After a five-year hiatus, the MemeFactory returns to the stage to take stock of the meme moment in 2017, when a group of people have taken credit for meme-ing a president into office and visual culture has taken on an overtly political attitude. Where once “lolcats” were the lingua franca of memes, now we struggle to dissect the visual impact of allegedly racist frogs and debate whether it’s okay to celebrate the various remixes of a white supremacist getting socked in the jaw. The MemeFactory performs, critiques, and considers the evolution of niche online visual cultures in a special, one-night program developed specifically in response to the themes of the ICP Museum's current exhibition, Perpetual Revolution: The Image and Social Change.
MemeFactory's performance will be preceded by a talk by Alice Marwick, a fellow at the Data & Society Research Institute currently leading the Media Manipulation project, which examines the relationship between far-right Internet subcultures, participatory culture, and the mainstream media. Marwick's presentation will focus on memes as a powerful, visual form of participatory, user-generated content in today's visual culture environment.
MemeFactory is a fast-paced, always-changing, lecture-based performance art piece about visual culture online. With three performers, three computers, and three projectors, MemeFactory seeks to replicate (or at least channel) the brisk, self-referential and often irreverent nature of “meme culture,” while exploring it's wider implications. But don't worry: there are jokes.
Stephen Bruckert is an artist and filmmaker living in Brooklyn with his much more successful wife and similarly successful three dogs. He was expelled from Bennington College’s prestigious creative writing program. He is also a beta cuck libtard who subscribes to the failing New York Times because he loves the very dishonest and unfair fake-news media. Sad.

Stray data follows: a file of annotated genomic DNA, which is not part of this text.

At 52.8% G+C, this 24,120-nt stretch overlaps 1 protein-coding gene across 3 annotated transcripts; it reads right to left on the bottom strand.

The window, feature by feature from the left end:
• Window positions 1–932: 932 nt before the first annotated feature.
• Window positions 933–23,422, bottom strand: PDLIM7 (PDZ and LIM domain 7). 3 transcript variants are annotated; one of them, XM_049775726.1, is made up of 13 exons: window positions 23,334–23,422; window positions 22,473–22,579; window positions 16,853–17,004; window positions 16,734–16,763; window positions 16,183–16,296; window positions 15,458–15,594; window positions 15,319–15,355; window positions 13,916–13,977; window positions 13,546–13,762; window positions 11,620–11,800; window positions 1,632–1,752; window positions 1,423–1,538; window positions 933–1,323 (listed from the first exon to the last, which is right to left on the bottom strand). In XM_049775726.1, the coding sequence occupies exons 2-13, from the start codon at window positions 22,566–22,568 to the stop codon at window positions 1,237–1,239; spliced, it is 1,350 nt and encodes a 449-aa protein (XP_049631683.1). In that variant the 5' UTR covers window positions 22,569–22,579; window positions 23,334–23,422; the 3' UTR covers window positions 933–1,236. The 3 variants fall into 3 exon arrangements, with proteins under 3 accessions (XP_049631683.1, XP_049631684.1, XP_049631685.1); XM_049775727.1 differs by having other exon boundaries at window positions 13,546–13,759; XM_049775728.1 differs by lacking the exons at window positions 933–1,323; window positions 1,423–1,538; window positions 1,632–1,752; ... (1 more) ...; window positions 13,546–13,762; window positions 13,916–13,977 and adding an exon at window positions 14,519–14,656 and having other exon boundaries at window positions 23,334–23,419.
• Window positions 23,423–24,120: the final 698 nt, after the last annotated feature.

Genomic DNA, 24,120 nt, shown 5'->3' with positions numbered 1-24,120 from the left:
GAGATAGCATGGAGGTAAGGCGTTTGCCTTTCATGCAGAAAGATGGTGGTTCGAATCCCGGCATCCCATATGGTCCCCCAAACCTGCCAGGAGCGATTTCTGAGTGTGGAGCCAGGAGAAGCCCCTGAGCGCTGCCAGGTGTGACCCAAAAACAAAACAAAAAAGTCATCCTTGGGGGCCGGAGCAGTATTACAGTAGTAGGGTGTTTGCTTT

Patrick Davison is a graduate student living and teaching in Los Angeles. His research is on the pre-history of social media, game design, and Internet fads. When he's not reading, writing, or researching, he enjoys Internet television and vegan ice cream.
Mike Rugnetta is a Brooklyn-based composer, programmer, and performer. He's the co-creator, writer, and host of the award-winning YouTube show Idea Channel, produced by PBS Digital Studios. He is also the creator and host of the podcast Reasonably Sound. MemeFactory is his first love, though.
Alice Marwick (PhD, New York University) is a 2016–2017 Fellow at the Data & Society Research Institute, where she leads the Media Manipulation project. Her current book project examines how the networked nature of online privacy disproportionately impacts marginalized individuals in terms of gender, race, and socio-economic status. She is the author of Status Update: Celebrity, Publicity, and Branding in the Social Media Age (Yale 2013), an ethnographic study of the San Francisco tech scene which examines how people seek social status through attention and visibility online. Marwick was previously Assistant Professor of Communication and Media Studies and the Director of the McGannon Center for Communication Research at Fordham University. She has written for popular publications such as the New York Times, New York Review of Books, and The Guardian, in addition to academic publications. In fall 2017, she will join the Communication department at the University of North Carolina at Chapel Hill.